Task #2 was all about animal adaptations. We discussed the difference between physical and behavior adaptations, along with understanding the difference between instinctive and learned behaviors. We discussed the ways that scientists have learned about animals in our world and how they have been able to draw conclusions about the past. We explained how scientists must use fossils to infer adaptations about the dinos in our park since we have never actually observed a dino in real life. The kids quickly transitioned into their next role as excavator. They had to dig to find the fossils of three different dinosaurs. Then they had to piece their findings together and infer adaptations. At the conclusion of their inferences, I showed some research from real scientists. They confirmed their observations.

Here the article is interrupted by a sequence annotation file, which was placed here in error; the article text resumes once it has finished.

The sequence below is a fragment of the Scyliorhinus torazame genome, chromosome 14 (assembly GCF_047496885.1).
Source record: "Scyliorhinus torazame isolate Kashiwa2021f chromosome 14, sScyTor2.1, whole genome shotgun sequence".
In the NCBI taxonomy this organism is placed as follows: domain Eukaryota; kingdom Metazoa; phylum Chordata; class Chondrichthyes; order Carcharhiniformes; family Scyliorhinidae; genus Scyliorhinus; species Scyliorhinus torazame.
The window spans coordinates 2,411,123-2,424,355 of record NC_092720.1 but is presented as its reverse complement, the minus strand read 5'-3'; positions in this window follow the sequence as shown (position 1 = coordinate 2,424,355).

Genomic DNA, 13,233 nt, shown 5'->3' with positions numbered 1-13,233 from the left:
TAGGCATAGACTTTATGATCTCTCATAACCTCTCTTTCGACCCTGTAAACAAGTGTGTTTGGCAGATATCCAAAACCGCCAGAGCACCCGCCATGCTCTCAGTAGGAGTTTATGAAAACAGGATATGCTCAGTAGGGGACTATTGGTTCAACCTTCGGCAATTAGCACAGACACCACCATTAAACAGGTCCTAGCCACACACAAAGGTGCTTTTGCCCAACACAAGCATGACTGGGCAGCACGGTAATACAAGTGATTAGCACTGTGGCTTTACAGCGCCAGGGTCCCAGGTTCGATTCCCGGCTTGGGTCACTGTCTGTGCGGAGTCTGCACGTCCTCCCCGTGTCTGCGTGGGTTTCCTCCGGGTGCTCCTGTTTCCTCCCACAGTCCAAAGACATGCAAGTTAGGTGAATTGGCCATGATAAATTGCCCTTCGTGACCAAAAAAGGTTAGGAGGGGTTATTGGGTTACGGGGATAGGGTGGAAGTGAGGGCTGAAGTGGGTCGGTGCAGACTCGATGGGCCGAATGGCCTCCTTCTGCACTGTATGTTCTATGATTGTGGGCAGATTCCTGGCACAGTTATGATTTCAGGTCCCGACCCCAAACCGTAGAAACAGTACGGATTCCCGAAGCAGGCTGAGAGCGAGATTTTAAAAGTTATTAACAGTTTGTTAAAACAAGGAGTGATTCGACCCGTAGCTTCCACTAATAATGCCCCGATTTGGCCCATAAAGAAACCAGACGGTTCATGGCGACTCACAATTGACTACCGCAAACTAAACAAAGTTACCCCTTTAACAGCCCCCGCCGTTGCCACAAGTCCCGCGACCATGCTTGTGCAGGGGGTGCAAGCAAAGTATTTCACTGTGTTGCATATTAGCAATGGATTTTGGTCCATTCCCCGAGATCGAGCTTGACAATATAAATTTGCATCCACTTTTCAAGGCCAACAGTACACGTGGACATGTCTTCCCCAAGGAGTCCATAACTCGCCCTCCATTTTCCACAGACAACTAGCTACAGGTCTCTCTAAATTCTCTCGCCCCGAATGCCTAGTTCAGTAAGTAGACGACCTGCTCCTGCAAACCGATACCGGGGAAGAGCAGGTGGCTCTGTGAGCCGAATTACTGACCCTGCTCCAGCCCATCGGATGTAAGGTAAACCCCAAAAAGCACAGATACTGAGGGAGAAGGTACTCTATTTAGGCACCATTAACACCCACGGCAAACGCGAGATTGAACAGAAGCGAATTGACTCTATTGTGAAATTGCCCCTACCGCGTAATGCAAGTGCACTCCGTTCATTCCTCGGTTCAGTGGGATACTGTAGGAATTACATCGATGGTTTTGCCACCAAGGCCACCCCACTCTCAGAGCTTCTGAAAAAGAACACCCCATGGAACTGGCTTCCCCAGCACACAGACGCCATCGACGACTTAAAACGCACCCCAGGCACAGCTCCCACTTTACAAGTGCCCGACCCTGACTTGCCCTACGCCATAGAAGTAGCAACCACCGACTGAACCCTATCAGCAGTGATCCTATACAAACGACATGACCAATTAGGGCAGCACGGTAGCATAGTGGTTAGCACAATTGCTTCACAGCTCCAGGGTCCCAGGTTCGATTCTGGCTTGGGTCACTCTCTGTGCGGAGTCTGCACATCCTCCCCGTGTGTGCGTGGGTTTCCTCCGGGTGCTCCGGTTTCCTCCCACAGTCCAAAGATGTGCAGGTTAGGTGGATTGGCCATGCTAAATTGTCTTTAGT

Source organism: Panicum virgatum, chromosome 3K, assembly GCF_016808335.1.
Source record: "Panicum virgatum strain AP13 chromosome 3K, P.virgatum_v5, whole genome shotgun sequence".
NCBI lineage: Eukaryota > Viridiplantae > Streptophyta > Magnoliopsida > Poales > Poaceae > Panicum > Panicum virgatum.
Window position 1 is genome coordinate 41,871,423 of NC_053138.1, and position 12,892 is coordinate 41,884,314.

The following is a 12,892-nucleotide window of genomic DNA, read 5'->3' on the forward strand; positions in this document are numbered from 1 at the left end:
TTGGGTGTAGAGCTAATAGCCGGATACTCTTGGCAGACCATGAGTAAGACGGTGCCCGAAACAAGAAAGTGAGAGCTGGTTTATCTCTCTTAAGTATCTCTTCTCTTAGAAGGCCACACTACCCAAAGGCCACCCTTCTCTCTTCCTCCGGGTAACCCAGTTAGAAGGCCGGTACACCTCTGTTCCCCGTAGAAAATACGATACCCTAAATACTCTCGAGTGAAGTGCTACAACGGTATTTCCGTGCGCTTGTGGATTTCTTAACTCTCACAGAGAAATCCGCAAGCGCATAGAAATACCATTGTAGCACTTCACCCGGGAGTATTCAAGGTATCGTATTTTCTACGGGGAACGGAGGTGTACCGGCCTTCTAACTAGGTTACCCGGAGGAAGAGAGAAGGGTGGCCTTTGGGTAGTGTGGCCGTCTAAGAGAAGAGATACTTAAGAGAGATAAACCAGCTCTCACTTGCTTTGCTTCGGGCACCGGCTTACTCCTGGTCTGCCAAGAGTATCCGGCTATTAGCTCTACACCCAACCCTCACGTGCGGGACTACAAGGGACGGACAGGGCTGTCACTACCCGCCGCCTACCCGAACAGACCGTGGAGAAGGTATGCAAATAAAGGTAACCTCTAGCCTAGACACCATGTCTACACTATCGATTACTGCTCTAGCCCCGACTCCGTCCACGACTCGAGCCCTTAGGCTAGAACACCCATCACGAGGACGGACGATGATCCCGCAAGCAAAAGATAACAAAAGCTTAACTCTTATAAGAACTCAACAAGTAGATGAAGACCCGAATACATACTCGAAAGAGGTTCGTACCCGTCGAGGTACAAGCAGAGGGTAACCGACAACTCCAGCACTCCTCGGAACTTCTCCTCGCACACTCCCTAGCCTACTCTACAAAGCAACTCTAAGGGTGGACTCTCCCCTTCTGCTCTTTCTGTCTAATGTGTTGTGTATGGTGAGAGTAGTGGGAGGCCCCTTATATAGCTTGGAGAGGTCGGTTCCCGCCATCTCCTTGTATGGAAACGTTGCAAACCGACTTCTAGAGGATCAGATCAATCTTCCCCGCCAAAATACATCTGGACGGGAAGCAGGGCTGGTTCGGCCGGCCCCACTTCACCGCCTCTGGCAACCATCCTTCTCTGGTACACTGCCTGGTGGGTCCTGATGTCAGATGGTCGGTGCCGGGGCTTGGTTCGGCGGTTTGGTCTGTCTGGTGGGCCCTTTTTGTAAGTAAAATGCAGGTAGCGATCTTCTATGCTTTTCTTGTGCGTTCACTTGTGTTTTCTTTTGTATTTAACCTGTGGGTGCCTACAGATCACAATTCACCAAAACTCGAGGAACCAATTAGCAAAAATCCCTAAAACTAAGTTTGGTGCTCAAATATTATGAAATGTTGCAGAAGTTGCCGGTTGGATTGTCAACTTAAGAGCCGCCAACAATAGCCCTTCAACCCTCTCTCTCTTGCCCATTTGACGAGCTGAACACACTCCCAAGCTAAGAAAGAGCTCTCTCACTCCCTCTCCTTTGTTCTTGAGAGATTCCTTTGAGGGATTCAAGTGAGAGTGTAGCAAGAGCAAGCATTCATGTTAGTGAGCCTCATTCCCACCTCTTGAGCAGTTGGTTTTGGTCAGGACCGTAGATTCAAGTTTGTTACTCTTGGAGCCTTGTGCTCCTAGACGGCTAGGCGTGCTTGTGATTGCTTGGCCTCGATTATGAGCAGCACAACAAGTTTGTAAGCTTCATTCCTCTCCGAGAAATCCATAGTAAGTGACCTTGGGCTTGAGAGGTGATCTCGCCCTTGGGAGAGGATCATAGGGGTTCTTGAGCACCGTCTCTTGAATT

As we lead into task #3, I showed this quick video clip. Again...I monitored for language! 

Before the students were given their task, they were first required to work their way through the scientific method to solve the issue with one of our dinos in the park. 

Then came task #3. My favorite! We had a lesson about energy, food chains, and food webs. I told the students that our scientists at the park, much like all scientists, find a lot of information about animals through inspecting their feces. Lucky for them, I had gone out to the field to collect samples for them to investigate. They freaked! OUT!